transmitting the data frames to an external memory interface;
writing frame header information from the data frames to a plurality of queues corresponding to the plurality of receive devices, wherein the plurality of queues are formed on a memory device that includes a write port and a read port;
allocating time slots to the plurality of queuing devices;
transmitting the frame header information from the queues, via the read port and in successive time slots, to an internal decision making engine;
generating data forwarding information;
allocating time slots based on a predetermined priority;
transmitting frame header information during the allocated time slots; and
transmitting a request signal to a scheduler, the request signal indicating that a first queue has stored frame header information.
8. The method of claim 7, comprising:
assigning at least one time slot in a scheduling cycle to cach of the plurality of queues; and
allocating the time slot assigned to a first queue when the request signal has been received.
9. The method of claim 7, wherein the frame header information comprises a source address and a destination address of the data frame.
10. The method of claim 7, wherein the frame header information comprises virtual local area network (VLAN) information.
11. A multiport switch configured for controlling communication of data frames between stations, comprising:
a plurality of receive devices corresponding to ports on the multiport switch, each of the receive devices configured to receive data frames and transmit the data frames on an internal bus to an external memory interface;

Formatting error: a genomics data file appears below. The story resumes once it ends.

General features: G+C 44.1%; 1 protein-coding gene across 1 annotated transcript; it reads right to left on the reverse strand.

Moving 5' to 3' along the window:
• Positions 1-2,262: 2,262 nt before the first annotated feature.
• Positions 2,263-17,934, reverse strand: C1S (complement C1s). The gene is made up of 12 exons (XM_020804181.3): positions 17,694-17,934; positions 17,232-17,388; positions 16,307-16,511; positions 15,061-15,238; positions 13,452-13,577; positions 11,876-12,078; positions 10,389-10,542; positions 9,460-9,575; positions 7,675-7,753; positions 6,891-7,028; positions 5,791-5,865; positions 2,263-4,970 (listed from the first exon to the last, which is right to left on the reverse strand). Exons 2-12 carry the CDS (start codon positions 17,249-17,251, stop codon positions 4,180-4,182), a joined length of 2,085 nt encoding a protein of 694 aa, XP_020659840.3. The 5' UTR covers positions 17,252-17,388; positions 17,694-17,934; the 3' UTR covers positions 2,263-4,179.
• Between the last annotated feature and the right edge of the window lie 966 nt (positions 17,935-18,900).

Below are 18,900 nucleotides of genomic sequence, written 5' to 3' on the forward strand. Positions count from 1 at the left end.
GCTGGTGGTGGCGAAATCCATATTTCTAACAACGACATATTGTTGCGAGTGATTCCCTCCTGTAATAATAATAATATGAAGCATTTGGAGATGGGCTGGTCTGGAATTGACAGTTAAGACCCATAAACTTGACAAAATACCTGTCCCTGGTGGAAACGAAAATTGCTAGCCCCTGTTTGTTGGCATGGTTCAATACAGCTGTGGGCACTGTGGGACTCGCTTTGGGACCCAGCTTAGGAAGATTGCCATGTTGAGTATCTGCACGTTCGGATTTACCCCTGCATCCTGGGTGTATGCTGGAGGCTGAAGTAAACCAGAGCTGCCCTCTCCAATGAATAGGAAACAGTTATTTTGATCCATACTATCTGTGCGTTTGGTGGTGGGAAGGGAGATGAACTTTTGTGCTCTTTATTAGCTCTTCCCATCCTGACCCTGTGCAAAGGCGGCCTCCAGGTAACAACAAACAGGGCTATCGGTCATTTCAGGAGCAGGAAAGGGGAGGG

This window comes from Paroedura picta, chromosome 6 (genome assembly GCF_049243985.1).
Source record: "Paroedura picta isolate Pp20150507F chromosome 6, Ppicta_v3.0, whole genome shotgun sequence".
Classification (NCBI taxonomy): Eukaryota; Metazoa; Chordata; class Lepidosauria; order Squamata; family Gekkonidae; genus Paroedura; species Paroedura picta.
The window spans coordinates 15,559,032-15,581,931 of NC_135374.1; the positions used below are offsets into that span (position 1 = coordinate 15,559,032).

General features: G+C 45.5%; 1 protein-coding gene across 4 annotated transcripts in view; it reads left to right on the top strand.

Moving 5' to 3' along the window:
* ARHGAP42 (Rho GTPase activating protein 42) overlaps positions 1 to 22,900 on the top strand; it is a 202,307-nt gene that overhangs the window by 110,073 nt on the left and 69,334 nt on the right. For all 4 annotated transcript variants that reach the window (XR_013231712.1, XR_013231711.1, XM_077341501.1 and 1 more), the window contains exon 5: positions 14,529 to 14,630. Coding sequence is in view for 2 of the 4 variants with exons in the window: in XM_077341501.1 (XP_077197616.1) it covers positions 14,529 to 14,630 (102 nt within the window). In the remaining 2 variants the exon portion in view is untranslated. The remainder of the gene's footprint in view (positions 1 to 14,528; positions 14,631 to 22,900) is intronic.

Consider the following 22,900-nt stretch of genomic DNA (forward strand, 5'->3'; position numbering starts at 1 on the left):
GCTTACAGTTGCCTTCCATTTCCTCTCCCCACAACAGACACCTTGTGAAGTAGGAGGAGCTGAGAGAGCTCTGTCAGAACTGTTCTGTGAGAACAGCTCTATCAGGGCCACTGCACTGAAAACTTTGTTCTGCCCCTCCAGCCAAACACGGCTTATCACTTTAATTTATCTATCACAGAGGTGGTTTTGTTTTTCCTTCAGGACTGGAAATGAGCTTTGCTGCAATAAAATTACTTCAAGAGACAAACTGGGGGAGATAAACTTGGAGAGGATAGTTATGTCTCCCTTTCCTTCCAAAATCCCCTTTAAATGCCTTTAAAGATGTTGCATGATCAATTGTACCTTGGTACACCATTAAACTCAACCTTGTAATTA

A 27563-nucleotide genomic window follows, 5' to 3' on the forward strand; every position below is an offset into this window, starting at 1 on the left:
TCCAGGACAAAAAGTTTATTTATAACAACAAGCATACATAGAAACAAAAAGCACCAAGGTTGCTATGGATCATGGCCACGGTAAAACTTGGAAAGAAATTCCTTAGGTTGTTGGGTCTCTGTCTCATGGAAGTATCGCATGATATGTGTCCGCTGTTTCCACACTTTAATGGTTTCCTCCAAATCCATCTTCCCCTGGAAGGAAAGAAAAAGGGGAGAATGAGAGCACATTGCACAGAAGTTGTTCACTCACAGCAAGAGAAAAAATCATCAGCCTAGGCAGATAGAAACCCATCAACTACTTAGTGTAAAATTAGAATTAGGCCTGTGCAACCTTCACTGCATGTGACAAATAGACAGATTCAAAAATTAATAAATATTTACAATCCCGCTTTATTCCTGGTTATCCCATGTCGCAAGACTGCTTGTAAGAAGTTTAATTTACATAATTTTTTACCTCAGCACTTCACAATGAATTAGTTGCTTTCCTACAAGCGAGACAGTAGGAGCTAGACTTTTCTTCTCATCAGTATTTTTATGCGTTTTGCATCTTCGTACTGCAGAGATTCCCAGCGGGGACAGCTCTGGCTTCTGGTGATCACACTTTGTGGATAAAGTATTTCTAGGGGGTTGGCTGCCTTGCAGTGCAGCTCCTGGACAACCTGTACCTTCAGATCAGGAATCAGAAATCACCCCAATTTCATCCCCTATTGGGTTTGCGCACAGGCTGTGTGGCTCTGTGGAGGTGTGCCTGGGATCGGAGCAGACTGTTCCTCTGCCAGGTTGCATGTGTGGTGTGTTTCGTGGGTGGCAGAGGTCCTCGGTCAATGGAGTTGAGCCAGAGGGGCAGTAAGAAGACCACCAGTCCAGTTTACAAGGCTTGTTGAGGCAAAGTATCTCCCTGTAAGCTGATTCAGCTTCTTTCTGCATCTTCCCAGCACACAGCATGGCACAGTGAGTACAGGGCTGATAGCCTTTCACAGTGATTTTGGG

a plurality of queues corresponding to ports on the multiport switch, the plurality of queues formed on a memory device that includes a write port and a read port, wherein each of the plurality of queues is assigned at least one time slot in a scheduling cycle and is configured to store frame header information via the write port;
a scheduler configured to allocate time slots to the plurality of queues based on data traffic at the corresponding receive ports;
a decision making engine configured to receive the frame header information in successive time slots via the read port and to generate data forwarding information; and
a memory controller configured to transfer frame header information from the plurality of queues to the decision making engine via the read port,
wherein the scheduler is configured to allocate the time slots based on a predetermined priority and the read controller is configured to transmit frame header information to the decision making engine during the allocated time slots.
12. The multiport switch of claim 11, wherein:
the memory controller is configured to transmit a request signal to the scheduler, the request signal indicating that a first queue has stored frame header information,
the scheduler is configured to allocate a time slot assigned to the first queue when the request signal has been received, and
the memory controller is configured to transmit the frame header information from the first queue to the decision making engine during the allocated time slot.
13. The multiport switch of claim 11, wherein
the frame header information comprises a source address, and a destination address of the data frame.
Description
CROSS-REFERENCE TO RELATED APPLICATIONS

This application is related to the following commonly-assigned, copending applications entitled: INTERNAL RULES CHECKER QUEUE and DYNAMIC TIME SLOT ALLOCATION IN INTERNAL RULES CHECKER SCHEDULER.

TECHNICAL FIELD

The present invention relates to network communications and more particularly, to storing frame information in a network switch and transferring the frame information to a decision making engine.

BACKGROUND ART

In computer networks, a plurality of network stations are interconnected via a communications medium. For example, Ethernet is a commonly used local area network scheme in which multiple stations are connected to a single shared serial data path. These stations often communicate with a switch located between the shared data path and the stations connected to that path. Typically, the switch controls the communication of data packets on the network.